show episodes
 
Tom Wilmer’s six-time Lowell Thomas award-winning podcast — recorded live on location across America and around the world — showcases the arts, culture, music, nature, history, science, wine and spirits, brewpubs, the culinary arts and more. He covers nouns and verbs: people, places, things, and action — everything from baseball to exploring South Pacific atolls, and interviewing the "real" Santa Claus in the Arctic. Tom's feature, recorded live at Harland & Wolfe Shipyards in Belfast Northe ...
 
Our mission is to educate people about America's industrial history and to encourage and inspire future innovation. We do this by creating engaging experiences that highlight the many fascinating technical and business innovations that have taken place in this region and continue to change the world. Located in the Francis Cabot Lowell Mill, an icon of the American Industrial Revolution, the Museum brings together intriguing artifacts, cultural insights, and inspiring stories to delight peop ...
 
The purpose of this book "is to tell in simple fashion the story of some Americans who showed that they knew how to live and how to die; who proved their truth by their endeavor; and who joined to the stern and manly qualities which are essential to the well-being of a masterful race the virtues of gentleness, of patriotism, and of lofty adherence to an ideal." (from the Introduction)
 
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show series
 
Brenda Lacombe was a fun loving, teenager, who just had a baby. She fell in love with her baby and was aiming to make herself into a great mother. She'd never get the chance. Brenda left her grandmother's apartment just before 1:00am on a Sunday-Monday morning in 1982. She is reported to have made and or received some phone calls from the apartment…
 
Atheism in Five Minutes, by Professor Teemu Taira, is part of Equinox Publishing’s “Religion in 5 Minutes” series. It offers insights into a number of commonly held questions about the ideas, practices, and attitudes concerning atheism and atheists. The volume highlights approaches based on the study of religion, sociology, history, anthropology, p…
 
In this episode, I am joined by the poet and critic Dana Gioia to discuss Charles Baudelaire's famous book of poems, Les Fleurs du Mal, or The Flowers of Evil. We tackle some big questions in this episode, such as whether and how evil can be beautiful, the nature of Catholic art and poetry, original sin, and the poet as a damned figure.I hope you e…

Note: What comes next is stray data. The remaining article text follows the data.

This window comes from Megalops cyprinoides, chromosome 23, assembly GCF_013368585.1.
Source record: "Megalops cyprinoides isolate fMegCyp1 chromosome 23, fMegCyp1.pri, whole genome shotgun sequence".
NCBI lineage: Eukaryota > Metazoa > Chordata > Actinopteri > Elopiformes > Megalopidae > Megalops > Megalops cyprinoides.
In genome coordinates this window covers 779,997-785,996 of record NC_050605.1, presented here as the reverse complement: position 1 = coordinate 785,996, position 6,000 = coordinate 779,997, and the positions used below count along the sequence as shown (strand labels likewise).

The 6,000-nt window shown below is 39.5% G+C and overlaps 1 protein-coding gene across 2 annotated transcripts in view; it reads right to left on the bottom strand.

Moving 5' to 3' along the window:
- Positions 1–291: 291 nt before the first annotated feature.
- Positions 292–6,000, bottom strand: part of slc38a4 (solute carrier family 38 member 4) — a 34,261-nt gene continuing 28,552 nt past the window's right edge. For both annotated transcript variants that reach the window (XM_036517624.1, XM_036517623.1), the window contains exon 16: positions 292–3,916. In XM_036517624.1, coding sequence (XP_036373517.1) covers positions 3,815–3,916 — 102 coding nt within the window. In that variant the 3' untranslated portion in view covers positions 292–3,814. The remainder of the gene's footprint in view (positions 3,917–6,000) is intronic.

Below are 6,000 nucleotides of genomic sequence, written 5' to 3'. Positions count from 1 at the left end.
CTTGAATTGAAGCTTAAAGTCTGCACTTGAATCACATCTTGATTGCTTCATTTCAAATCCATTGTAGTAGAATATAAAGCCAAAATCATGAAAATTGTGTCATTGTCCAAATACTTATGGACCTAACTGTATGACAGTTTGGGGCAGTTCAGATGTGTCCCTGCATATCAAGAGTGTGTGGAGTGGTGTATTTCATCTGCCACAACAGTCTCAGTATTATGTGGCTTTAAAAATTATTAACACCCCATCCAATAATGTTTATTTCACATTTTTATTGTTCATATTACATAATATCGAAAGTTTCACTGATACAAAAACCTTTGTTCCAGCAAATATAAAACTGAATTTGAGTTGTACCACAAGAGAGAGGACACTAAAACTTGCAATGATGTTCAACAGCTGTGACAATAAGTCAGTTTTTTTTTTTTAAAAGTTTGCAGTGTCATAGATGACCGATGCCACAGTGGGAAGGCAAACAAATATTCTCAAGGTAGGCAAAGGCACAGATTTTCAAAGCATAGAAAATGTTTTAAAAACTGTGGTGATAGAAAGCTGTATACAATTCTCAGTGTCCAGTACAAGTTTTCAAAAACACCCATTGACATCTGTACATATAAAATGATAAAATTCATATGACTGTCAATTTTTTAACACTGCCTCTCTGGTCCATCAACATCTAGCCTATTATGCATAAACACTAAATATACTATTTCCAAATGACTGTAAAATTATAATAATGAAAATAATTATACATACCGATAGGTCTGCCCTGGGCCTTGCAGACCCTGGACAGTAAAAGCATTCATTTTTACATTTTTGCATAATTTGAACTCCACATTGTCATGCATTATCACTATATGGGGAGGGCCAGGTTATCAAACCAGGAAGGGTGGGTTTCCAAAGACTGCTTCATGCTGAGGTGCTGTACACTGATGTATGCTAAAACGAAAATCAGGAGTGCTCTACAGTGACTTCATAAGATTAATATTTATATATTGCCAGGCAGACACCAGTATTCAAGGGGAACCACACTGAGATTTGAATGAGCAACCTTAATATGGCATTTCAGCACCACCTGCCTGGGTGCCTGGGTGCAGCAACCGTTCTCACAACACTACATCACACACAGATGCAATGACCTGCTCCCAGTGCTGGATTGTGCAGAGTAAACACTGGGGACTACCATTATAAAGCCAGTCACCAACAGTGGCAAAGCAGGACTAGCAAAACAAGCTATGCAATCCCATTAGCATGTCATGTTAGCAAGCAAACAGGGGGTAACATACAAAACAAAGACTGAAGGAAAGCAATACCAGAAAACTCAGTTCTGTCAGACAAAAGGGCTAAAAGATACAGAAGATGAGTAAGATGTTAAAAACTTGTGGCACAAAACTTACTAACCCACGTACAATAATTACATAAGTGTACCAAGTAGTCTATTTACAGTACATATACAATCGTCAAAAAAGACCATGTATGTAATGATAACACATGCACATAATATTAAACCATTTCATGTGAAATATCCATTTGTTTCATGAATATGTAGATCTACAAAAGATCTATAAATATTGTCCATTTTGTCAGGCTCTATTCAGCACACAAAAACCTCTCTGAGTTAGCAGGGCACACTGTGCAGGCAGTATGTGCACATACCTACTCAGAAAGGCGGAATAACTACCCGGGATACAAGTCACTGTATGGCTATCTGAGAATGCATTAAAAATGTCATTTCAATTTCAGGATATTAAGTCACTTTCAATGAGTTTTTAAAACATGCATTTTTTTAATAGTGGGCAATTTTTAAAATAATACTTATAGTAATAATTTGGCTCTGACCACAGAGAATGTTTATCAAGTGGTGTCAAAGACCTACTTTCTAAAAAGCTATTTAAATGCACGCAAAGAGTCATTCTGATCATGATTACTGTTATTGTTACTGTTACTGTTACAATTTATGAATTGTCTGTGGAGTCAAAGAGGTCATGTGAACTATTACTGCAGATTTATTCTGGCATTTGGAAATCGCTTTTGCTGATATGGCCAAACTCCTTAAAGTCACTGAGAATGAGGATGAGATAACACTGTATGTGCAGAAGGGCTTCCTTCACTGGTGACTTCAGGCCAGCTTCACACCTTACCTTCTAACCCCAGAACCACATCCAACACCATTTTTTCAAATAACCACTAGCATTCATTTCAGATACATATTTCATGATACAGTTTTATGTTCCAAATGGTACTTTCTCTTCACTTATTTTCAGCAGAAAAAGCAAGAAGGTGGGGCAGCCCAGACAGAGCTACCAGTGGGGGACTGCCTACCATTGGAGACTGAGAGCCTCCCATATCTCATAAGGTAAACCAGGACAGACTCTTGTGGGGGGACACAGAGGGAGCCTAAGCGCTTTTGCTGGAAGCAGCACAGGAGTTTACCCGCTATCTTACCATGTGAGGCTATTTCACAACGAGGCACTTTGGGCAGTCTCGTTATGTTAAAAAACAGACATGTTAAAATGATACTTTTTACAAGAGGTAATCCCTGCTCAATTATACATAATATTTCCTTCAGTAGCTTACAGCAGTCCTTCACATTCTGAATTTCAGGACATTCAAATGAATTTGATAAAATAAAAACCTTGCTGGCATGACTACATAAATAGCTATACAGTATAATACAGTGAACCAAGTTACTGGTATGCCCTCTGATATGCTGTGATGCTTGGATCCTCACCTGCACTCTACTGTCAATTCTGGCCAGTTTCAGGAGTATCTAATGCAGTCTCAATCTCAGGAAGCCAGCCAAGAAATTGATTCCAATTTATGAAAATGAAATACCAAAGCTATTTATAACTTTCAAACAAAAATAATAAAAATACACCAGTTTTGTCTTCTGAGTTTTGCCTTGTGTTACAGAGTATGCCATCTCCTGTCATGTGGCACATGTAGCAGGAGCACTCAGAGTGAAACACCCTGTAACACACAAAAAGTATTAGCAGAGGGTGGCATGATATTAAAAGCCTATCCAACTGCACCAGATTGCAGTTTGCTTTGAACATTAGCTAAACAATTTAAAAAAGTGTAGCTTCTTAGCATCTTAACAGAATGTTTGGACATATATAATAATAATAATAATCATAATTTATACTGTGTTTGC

Through extensive use of primary resources and fieldwork, Karli Shimizu's book Overseas Shinto Shrines: Religion, Secularity and the Japanese Empire (Bloomsbury, 2022) examines overseas Shinto shrines and their complex role in the colonization and modernization of newly Japanese lands and subjects. Shinto shrines became one of the most visible symb…
 
Thomas Mortimer was a sales professional, his wife Laura was an economist in Boston. Money should not have been an issue, however Thomas was laid off and had been out of work for 18 months. Thomas and his wife lived with Laura's mother Ragna and the couple's two beautiful children in Winchester, Ma. Thomas had just found another executive level sal…
 
Given the popularity and success of the Hindu-Right in India’s electoral politics today, how may one study ostensibly ‘Western’ concepts and ideas, such as the secular and its family of cognates, like secularism, secularisation and secularity in non-Western societies without assuming them simply as derivative, or colonial legacies or contrast cases…
 
Station Nightclub Fire 2003-Scott James wrote the definitive book on the Station Nightclub Fire, in West Warwick, Rhode Island. The book "Trial By Fire" takes the reader by the lapels and propels them trough the actual fire and the grisly aftermath. The author also sheds light on some inaccurate local reporting and political maneuvering, that was u…
 
Amanda Furiasse received her PhD in Religion and Graduate Certificate in Museum Studies from Florida State University in 2018. Her research unfolds at the convergence of religion, health, and technology and explores how African communities use religious ritual as a mechanism to heal from violence and trauma. She is Co-Founder and Curator at the Rel…
 
Ruth Terry was named as the Lady of the Dunes in Provincetown, Massachusetts. The horrifying and mutilated remains were discovered by a teenage girl on Race Point beach in July 1974. She went unnamed for forty-eight years. Ruth Terry apparently had several aliases, as did her husband Guy Rockwell Muldavin. He never reported her missing and he was s…
 
The issue of how science and religion relate to one another has been a major controversy of our age. It helped fuel the rise of the New Atheist movement in the early 21st century for example. It has also been a major area of contention within the growing field known as "Big History" that seeks the scientific study of the history of the entire unive…
 
Claus was never a warm and cuddly person, however his indifference to his wife's first insulin overdose and his open affair around Newport, raised suspicions, when Sunny suffered an almost identical overdose a year later. Sunny's biological son Alex, contacted a lawyer-Investigator, they discovered a black bag containing insulin vials and barbitura…
 
In this episode, I am joined by Christopher Snyder, professor of history and director of British Studies at Mississippi State University, to discuss J.R.R. Tolkien's fiction and virtue ethics. We discuss Tolkien's background , training, academic work and influences, how to think about his fiction and its enduring value, and what role virtue plays i…
 
Before the OJ Simpson trial, the Claus Von Bulow case was the trial of the century. It was the first nationally televised criminal trial. This case has it all wealth, sex and murder. This case provides a peek into the secretive lives of socialites. Sunny Von Bulow inherited over 200 million dollars at age three. She was a constant on the Manhattan …